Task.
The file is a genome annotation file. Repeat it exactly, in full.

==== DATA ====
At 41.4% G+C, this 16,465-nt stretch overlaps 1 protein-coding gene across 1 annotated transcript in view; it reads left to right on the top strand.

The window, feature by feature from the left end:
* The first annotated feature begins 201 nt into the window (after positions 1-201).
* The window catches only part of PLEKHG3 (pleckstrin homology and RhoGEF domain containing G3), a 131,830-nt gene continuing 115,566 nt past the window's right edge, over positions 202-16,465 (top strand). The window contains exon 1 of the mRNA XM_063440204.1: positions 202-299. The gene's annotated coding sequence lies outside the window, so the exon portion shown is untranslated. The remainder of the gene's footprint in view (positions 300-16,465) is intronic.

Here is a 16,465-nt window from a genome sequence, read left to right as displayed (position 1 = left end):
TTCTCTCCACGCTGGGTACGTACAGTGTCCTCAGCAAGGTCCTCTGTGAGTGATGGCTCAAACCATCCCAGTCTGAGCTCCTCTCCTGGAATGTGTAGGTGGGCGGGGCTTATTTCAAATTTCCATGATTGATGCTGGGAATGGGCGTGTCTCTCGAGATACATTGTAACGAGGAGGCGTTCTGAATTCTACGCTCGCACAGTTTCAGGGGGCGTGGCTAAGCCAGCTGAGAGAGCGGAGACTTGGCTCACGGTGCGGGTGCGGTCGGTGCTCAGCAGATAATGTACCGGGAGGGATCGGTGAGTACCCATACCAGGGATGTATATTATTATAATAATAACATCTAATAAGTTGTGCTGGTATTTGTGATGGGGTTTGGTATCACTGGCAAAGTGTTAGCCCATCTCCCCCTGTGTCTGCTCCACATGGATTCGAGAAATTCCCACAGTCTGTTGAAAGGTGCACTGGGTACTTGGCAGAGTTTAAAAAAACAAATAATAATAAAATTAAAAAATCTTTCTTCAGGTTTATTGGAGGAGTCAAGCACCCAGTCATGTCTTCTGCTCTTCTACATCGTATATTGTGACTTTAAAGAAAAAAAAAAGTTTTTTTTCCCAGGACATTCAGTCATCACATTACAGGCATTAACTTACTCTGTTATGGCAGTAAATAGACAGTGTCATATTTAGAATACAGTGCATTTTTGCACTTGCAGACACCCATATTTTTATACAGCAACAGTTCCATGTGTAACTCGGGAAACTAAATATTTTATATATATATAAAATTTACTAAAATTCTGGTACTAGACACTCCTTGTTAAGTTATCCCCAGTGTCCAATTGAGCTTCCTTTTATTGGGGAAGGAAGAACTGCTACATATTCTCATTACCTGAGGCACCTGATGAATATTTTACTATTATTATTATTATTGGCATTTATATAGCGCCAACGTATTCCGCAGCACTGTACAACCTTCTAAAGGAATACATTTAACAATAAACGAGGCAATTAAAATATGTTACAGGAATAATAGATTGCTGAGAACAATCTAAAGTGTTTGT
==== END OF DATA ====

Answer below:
At 41.4% G+C, this 16,465-nt stretch overlaps 1 protein-coding gene across 1 annotated transcript in view; it reads left to right on the top strand.

The window, feature by feature from the left end:
* The first annotated feature begins 201 nt into the window (after positions 1-201).
* The window catches only part of PLEKHG3 (pleckstrin homology and RhoGEF domain containing G3), a 131,830-nt gene continuing 115,566 nt past the window's right edge, over positions 202-16,465 (top strand). The window contains exon 1 of the mRNA XM_063440204.1: positions 202-299. The gene's annotated coding sequence lies outside the window, so the exon portion shown is untranslated. The remainder of the gene's footprint in view (positions 300-16,465) is intronic.

Here is a 16,465-nt window from a genome sequence, read left to right as displayed (position 1 = left end):
TTCTCTCCACGCTGGGTACGTACAGTGTCCTCAGCAAGGTCCTCTGTGAGTGATGGCTCAAACCATCCCAGTCTGAGCTCCTCTCCTGGAATGTGTAGGTGGGCGGGGCTTATTTCAAATTTCCATGATTGATGCTGGGAATGGGCGTGTCTCTCGAGATACATTGTAACGAGGAGGCGTTCTGAATTCTACGCTCGCACAGTTTCAGGGGGCGTGGCTAAGCCAGCTGAGAGAGCGGAGACTTGGCTCACGGTGCGGGTGCGGTCGGTGCTCAGCAGATAATGTACCGGGAGGGATCGGTGAGTACCCATACCAGGGATGTATATTATTATAATAATAACATCTAATAAGTTGTGCTGGTATTTGTGATGGGGTTTGGTATCACTGGCAAAGTGTTAGCCCATCTCCCCCTGTGTCTGCTCCACATGGATTCGAGAAATTCCCACAGTCTGTTGAAAGGTGCACTGGGTACTTGGCAGAGTTTAAAAAAACAAATAATAATAAAATTAAAAAATCTTTCTTCAGGTTTATTGGAGGAGTCAAGCACCCAGTCATGTCTTCTGCTCTTCTACATCGTATATTGTGACTTTAAAGAAAAAAAAAAGTTTTTTTTCCCAGGACATTCAGTCATCACATTACAGGCATTAACTTACTCTGTTATGGCAGTAAATAGACAGTGTCATATTTAGAATACAGTGCATTTTTGCACTTGCAGACACCCATATTTTTATACAGCAACAGTTCCATGTGTAACTCGGGAAACTAAATATTTTATATATATATAAAATTTACTAAAATTCTGGTACTAGACACTCCTTGTTAAGTTATCCCCAGTGTCCAATTGAGCTTCCTTTTATTGGGGAAGGAAGAACTGCTACATATTCTCATTACCTGAGGCACCTGATGAATATTTTACTATTATTATTATTATTGGCATTTATATAGCGCCAACGTATTCCGCAGCACTGTACAACCTTCTAAAGGAATACATTTAACAATAAACGAGGCAATTAAAATATGTTACAGGAATAATAGATTGCTGAGAACAATCTAAAGTGTTTGT